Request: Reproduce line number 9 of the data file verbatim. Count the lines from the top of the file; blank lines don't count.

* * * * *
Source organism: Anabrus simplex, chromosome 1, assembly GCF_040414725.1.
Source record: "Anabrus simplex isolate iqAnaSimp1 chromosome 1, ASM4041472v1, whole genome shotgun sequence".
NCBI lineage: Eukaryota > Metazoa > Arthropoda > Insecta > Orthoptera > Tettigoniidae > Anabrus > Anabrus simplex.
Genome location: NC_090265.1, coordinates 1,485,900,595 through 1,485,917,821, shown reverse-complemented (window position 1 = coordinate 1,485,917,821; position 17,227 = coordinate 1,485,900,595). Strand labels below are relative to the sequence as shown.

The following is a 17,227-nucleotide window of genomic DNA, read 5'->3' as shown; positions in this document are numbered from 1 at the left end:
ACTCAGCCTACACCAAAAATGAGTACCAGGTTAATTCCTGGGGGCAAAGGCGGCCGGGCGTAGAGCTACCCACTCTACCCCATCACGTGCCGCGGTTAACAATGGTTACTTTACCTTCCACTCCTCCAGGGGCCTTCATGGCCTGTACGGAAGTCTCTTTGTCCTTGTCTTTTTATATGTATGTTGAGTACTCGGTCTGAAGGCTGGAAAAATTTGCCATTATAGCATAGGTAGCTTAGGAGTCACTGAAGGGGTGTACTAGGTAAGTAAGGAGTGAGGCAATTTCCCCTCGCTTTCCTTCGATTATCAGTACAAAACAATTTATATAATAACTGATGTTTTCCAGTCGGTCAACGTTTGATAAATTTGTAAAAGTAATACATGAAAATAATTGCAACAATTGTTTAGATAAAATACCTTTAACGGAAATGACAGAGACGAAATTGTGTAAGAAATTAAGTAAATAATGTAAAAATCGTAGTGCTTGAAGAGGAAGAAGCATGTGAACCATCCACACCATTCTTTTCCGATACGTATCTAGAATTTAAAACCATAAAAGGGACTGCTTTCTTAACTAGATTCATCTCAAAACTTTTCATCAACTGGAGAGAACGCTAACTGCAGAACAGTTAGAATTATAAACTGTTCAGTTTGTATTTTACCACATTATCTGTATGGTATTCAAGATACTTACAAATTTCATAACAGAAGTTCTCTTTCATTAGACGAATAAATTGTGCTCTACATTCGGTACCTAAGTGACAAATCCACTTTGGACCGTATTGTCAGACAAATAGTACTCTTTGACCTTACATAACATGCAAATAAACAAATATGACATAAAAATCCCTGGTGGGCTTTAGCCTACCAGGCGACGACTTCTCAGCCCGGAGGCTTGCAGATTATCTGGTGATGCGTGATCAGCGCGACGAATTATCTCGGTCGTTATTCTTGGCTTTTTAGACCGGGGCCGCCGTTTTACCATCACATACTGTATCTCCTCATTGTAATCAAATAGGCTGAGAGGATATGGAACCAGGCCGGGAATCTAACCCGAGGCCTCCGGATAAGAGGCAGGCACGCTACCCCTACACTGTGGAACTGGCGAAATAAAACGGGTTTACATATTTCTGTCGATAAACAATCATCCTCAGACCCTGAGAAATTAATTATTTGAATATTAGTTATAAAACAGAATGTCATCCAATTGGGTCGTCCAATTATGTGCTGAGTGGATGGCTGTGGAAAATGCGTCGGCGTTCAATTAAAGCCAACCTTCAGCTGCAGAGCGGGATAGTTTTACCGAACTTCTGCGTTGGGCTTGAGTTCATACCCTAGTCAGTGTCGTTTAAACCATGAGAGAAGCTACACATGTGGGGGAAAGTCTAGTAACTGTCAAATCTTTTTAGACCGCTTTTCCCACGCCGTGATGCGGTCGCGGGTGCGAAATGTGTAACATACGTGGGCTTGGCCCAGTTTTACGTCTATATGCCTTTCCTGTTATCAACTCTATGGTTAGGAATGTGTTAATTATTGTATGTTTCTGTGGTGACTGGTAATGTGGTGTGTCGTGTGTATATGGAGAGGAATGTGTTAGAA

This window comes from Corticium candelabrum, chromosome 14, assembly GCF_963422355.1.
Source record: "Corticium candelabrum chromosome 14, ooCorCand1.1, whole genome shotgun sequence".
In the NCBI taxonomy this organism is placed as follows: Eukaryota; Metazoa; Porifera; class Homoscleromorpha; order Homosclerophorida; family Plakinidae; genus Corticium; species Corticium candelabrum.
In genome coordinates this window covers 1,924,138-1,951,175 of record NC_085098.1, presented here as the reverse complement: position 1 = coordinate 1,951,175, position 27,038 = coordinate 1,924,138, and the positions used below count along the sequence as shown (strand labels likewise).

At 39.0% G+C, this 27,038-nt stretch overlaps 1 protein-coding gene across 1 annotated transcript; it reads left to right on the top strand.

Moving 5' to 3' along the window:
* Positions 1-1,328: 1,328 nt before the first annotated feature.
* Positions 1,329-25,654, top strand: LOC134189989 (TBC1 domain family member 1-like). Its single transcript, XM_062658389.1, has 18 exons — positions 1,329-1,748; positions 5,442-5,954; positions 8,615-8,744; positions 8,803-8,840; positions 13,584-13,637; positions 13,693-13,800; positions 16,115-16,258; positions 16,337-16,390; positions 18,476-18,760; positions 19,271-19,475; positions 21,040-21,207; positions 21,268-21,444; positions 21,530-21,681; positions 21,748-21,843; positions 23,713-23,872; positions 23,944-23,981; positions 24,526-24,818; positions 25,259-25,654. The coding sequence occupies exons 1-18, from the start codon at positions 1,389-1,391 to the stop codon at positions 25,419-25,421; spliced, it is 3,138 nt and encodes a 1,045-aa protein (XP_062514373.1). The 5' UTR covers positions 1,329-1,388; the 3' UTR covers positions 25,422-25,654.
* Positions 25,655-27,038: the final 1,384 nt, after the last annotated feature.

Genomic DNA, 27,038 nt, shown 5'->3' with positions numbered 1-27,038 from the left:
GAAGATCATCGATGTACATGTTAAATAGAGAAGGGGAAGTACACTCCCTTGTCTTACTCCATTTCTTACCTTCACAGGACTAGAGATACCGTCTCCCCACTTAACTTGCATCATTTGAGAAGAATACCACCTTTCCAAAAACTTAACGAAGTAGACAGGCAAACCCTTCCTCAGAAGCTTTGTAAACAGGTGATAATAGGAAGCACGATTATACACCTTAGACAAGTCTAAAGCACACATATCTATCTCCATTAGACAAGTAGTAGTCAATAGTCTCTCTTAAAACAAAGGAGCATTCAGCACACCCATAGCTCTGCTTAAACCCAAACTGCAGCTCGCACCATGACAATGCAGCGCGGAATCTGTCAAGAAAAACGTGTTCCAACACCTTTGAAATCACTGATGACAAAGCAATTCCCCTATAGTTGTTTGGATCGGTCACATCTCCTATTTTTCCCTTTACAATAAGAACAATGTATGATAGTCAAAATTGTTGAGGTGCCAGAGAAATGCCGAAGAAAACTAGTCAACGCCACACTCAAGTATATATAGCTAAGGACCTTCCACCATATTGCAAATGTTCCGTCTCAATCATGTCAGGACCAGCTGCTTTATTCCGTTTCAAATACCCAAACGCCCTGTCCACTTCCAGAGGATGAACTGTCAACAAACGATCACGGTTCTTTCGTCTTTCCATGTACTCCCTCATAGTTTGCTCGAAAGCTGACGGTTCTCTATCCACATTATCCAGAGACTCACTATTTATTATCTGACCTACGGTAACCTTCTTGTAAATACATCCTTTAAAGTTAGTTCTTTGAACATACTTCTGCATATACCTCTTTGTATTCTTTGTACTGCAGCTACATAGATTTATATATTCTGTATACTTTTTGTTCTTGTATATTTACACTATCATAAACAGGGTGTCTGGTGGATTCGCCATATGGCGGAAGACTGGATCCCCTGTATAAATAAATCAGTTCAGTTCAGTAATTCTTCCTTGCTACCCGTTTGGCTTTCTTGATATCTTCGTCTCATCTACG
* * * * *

In the NCBI taxonomy this organism is placed as follows: Eukaryota; Metazoa; Porifera; class Homoscleromorpha; order Homosclerophorida; family Plakinidae; genus Corticium; species Corticium candelabrum.